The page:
Three Greenpeace activists wearing bio-hazard suits, hold old laptops and wear face masks depicting Hewlett-Packard (HP) Chief Executive Officer Mark Hurd during a protest outside the computer company's China headquarters in Beijing June 25, 2009. REUTERS/David Gray

Newsweek, encroaching on territory usually mined by activist groups like Greenpeace and the Sierra Club, has unveiled its innaugural NEWSWEEK Green Rankings, which ranks the 500 biggest U.S. companies based on their “actual environmental performance, policies, and reputation.”

The magazine pointed out that compiling such a list was a challenge “because comparing environmental performance across industries is a bit like analyzing whether Tiger Woods or LeBron James is the world’s greatest athlete—there’s an inevitable apples-and-oranges element.”

Still, it believes it’s system makes sense. To come up with the greenest company, the magazine assigned each a “Green Score” that was then compared to the average score of the collective group. You can find out more about Newsweek’s methodology here. But, in terms of weighting, Impact and Policies were each given 45 percent and Reputation received 10 percent.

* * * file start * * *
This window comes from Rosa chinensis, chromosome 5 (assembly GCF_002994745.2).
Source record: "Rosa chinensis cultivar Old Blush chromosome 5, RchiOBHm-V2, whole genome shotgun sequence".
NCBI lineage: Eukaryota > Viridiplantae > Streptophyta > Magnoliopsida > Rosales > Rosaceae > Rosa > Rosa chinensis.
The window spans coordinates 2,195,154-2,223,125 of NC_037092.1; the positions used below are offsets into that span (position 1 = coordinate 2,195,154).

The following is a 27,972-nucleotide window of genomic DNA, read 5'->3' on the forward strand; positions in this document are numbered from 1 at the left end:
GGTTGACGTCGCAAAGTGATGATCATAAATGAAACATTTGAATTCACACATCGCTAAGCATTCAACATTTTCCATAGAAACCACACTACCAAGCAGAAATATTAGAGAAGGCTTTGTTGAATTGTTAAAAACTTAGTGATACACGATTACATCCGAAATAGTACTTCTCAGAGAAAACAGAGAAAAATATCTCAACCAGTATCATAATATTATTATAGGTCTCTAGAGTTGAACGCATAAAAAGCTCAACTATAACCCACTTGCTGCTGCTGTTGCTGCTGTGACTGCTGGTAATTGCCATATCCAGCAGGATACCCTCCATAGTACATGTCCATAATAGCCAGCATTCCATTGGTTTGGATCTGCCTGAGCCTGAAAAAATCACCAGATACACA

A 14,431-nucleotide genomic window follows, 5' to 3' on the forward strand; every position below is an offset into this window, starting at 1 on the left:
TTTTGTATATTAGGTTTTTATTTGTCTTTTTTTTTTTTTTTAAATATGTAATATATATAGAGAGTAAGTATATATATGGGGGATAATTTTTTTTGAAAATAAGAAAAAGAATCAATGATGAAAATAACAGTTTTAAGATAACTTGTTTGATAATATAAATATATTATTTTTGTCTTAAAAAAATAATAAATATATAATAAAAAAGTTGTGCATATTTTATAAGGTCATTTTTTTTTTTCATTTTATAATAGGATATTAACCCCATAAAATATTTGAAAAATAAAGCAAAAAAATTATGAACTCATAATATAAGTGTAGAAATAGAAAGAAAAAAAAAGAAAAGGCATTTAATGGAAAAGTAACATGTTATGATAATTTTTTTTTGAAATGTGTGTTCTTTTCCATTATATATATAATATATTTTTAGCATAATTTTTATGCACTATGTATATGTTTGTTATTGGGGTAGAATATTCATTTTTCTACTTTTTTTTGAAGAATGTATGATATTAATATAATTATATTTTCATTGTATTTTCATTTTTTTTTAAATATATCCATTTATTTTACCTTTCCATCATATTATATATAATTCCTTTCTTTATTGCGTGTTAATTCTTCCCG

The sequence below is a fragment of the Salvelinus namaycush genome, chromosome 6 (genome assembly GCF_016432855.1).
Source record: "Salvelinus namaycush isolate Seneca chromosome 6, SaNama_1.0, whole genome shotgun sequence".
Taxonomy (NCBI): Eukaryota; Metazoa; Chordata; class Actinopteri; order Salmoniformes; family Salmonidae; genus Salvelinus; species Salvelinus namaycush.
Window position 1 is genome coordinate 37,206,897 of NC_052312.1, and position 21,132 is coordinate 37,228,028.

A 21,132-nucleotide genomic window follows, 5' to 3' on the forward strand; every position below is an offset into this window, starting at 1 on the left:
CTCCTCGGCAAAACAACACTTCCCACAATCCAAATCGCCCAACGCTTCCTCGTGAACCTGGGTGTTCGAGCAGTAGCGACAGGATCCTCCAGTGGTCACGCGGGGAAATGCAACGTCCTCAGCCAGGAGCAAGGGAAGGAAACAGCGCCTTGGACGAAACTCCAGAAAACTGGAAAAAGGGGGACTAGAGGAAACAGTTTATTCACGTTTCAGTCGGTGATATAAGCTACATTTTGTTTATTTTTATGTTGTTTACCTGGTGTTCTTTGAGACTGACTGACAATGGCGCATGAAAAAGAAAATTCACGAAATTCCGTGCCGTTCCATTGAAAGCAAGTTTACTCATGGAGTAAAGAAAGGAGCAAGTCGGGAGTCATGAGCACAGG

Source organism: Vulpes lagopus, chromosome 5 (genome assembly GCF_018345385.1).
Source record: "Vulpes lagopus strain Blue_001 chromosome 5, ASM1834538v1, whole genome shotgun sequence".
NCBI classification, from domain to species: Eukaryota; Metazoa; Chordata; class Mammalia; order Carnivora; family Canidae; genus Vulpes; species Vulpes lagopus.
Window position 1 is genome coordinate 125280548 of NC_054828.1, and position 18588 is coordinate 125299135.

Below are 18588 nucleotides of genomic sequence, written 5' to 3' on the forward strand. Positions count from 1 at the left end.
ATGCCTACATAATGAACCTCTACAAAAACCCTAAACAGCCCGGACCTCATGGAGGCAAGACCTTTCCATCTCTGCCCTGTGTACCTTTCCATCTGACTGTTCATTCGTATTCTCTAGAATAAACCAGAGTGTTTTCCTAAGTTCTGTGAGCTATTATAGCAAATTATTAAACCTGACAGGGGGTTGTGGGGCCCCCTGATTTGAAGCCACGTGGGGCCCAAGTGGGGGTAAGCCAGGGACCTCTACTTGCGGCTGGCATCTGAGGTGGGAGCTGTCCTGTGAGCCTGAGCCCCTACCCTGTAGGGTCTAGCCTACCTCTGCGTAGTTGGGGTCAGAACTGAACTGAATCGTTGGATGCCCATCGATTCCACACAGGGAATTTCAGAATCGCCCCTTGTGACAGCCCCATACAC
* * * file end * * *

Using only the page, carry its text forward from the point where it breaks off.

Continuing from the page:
The results? I’ll let you be the judge. But I found it noteworthy that the top two overall are also the top two PC makers in the world — Hewlett-Packard and Dell. And five of the top 10 are tech companies, blamed for manufacturing products that end up contributing to mountains of electronic waste in developing nations.

What do you think? Will the rankings affect who you do business with? What would your green rankings look like? Leave your comments in the box below.